In response to Rufo’s rant, Carlson – who averages more than three million viewers – explicitly linked drag queens to pedophiles: “Why would a parent allow their child to be sexualized by a grown man with a child fetish? Rufo then suggested that parents should back off and “arm themselves with literature” that is supposed to expose the child sexualization agenda. Carlson replied, “Yeah, people should definitely arm themselves.”

Some people have. Researchers have estimated that transgender people are more than four times more likely to be victims of violent crime than their cisgender counterparts, and while there’s no direct link to violence, other scientists have linked sensitivity to disgust and authoritarianism to greater opposition to transgender rights. In recent months, attackers repeating the groomer’s insult have threatened to kill drag queens and LGBTQ people, as well as educators, school officials, librarians, parents and lawmakers who have come to their defense.

Ahead of the midterm elections, a blitz of far-right radio ads targeting black and Hispanic stations in swing states repeated lies about transgender people and a QAnon warning that the Biden administration will make it easier children. and genitals” – an attempt to evoke disgust. Other advertisements aimed at a white audience assert that minorities are the real aggressors and destroyers of social norms. One denounces “anti-white bigotry”. Another ominously warns: “Stop the woke war against our children.

The cynical call to protect children by attacking minorities has revealed a bitter irony: disgust is an emotion that evolved to keep us out of harm’s way, but people have long misused it to inflict cruelty and catastrophic harm .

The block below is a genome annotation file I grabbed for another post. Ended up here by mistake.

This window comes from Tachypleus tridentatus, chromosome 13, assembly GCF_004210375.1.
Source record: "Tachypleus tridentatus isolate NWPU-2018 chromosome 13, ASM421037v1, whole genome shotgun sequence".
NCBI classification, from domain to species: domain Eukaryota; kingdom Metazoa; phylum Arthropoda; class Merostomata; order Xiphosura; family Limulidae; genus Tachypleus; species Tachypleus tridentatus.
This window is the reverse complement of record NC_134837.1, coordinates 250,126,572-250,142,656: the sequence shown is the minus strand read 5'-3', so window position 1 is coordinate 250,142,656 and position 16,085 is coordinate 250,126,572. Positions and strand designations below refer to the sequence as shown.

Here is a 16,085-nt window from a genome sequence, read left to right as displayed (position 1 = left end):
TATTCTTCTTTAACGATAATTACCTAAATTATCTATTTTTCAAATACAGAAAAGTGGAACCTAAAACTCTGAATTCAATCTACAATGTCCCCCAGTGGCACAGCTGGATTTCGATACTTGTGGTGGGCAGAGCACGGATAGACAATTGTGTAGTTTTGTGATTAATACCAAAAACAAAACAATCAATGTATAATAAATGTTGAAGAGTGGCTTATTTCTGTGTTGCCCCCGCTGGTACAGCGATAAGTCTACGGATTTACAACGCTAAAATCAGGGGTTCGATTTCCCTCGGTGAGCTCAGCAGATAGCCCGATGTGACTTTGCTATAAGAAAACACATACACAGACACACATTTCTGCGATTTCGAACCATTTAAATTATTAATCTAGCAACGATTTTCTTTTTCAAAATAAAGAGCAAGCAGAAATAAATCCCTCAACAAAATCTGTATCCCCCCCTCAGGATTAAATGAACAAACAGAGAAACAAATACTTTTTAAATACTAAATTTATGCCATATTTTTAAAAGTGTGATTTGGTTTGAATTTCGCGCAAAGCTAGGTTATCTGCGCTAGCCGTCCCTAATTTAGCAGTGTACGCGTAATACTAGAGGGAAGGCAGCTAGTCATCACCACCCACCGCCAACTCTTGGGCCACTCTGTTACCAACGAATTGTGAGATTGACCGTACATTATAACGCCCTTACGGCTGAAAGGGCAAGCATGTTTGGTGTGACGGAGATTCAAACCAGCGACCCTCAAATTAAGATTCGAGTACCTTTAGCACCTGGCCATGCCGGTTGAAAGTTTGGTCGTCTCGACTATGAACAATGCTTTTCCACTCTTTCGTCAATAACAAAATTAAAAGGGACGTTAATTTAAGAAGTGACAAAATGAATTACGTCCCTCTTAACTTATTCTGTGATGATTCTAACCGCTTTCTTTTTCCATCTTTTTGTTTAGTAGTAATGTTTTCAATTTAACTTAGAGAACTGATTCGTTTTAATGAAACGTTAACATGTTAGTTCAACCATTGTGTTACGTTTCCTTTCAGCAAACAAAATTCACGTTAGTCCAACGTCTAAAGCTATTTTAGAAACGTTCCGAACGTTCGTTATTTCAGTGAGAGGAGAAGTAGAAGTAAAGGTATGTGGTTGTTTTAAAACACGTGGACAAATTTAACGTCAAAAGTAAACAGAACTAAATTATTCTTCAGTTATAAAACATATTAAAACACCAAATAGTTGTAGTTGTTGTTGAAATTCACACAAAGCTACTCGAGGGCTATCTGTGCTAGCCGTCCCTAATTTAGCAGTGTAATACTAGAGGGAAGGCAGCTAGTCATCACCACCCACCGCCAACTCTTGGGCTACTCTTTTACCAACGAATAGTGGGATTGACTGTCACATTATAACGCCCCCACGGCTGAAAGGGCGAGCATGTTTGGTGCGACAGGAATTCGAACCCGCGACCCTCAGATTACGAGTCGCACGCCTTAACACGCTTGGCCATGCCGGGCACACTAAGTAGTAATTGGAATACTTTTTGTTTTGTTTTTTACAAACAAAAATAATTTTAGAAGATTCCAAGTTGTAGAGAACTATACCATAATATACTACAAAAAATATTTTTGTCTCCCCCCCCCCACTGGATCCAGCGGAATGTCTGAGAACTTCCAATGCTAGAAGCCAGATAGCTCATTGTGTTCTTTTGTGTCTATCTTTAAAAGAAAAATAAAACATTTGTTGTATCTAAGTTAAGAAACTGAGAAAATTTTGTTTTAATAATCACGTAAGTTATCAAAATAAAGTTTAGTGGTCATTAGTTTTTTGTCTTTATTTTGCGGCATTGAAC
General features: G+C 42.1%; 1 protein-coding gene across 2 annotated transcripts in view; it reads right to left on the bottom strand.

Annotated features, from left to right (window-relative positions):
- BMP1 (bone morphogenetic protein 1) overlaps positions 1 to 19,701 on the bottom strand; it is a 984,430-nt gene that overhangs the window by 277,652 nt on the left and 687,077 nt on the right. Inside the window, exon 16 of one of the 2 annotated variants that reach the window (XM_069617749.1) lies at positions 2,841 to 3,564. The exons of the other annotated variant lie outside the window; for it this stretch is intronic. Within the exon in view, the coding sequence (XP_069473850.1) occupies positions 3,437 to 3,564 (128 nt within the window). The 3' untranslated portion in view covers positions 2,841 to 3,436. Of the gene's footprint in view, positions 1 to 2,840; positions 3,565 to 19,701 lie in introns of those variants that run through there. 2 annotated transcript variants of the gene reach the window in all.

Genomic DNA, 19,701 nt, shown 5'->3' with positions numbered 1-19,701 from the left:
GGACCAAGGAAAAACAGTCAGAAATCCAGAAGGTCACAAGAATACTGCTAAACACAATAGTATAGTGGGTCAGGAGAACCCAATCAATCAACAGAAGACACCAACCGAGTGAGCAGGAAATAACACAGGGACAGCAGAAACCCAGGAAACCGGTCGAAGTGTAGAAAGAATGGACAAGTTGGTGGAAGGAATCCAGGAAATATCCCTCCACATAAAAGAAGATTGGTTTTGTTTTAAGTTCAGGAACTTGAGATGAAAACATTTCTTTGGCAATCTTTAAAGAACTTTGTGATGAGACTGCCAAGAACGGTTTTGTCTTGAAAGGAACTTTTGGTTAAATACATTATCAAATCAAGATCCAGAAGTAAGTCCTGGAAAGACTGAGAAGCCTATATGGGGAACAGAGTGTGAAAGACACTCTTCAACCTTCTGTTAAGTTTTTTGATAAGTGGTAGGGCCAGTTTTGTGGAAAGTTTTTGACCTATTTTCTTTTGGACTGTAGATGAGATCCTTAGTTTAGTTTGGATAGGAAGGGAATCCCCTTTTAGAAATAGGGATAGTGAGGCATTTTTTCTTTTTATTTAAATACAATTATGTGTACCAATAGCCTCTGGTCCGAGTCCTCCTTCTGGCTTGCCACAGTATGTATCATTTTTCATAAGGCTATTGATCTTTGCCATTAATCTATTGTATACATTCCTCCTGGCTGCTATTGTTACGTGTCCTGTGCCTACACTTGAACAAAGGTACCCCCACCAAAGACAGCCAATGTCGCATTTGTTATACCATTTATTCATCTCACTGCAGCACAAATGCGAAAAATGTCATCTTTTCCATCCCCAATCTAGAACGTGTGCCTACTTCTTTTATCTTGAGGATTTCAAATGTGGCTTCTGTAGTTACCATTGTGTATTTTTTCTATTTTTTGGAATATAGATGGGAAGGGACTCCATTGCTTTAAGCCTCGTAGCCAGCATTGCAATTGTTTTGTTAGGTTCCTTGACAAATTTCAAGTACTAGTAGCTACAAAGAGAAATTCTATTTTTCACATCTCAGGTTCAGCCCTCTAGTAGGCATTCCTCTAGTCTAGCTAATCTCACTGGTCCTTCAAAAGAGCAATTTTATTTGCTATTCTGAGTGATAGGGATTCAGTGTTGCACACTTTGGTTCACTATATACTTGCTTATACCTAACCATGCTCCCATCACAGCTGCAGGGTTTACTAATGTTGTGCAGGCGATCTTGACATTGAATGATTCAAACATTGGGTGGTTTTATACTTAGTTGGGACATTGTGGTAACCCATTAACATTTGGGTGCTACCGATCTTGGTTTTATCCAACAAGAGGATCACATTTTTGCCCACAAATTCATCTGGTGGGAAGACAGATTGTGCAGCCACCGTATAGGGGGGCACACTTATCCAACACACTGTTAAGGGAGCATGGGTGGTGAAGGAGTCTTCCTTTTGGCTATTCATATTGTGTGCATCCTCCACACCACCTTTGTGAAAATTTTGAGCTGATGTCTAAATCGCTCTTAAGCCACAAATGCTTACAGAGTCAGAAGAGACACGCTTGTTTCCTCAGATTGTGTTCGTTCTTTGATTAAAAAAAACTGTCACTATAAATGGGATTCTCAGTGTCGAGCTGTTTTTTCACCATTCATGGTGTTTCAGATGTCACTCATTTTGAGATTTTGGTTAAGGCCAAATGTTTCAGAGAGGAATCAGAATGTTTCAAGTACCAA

No intervention is likely to reduce the boil of this toxic stew. But a better understanding of how disgust works and how we can be manipulated by our feelings of revulsion can help us turn the heat down. Just as we can overcome our fears, Taylor said, we can free ourselves from disgust. Desensitization and habituation can diminish its potency. Other research suggests that interventions based on compassion, empathy, and building trust can help weaken its contribution to bias. Outreach and education can expose unconscious biases and expose the tactics of those who weaponize them, such as those inciting the current wave of ugly anti-Semitism.

A day after the attack on Paul Pelosi, Hillary Clinton reacted to the suspect’s apparent far-right influences by Tweeter, “The Republican Party and its spokespersons now routinely spread hateful and delusional conspiracy theories. It is shocking, but not surprising, that violence is the result. As citizens, we must hold them accountable for their words and subsequent actions. In response, new Twitter owner Elon Musk tweeted a hateful conspiracy theory by a notoriously misleading news site that blamed Pelosi’s attack on the LGBTQ community; Musk then deleted the tweet, but then joked about it.

What can stop stochastic terrorism and break the cycle of vilification, threats and violence fueled by loathing? Turning off the fuel source is a start. Countering violent extremism programs, particularly those that focus on early intervention and de-radicalization, have had some success in at-risk communities. Other programs disrupt the ideological ecosystem that creates radical conspiracies through counseling, education, and other community interventions. Beyond understanding how our emotions can be exploited to demonize others, we can refuse to accept the false equivalence of “both sides” and the normalization of dangerous rhetoric and extremism. We can better enforce laws against hate speech and incitement to violence. And ultimately, we can opt out of money-making media platforms by keeping us disgusted, fearful, and oblivious to our own decency and shared humanity.

This is an opinion and analytical article, and the opinions expressed by the author or authors are not necessarily those of American scientist.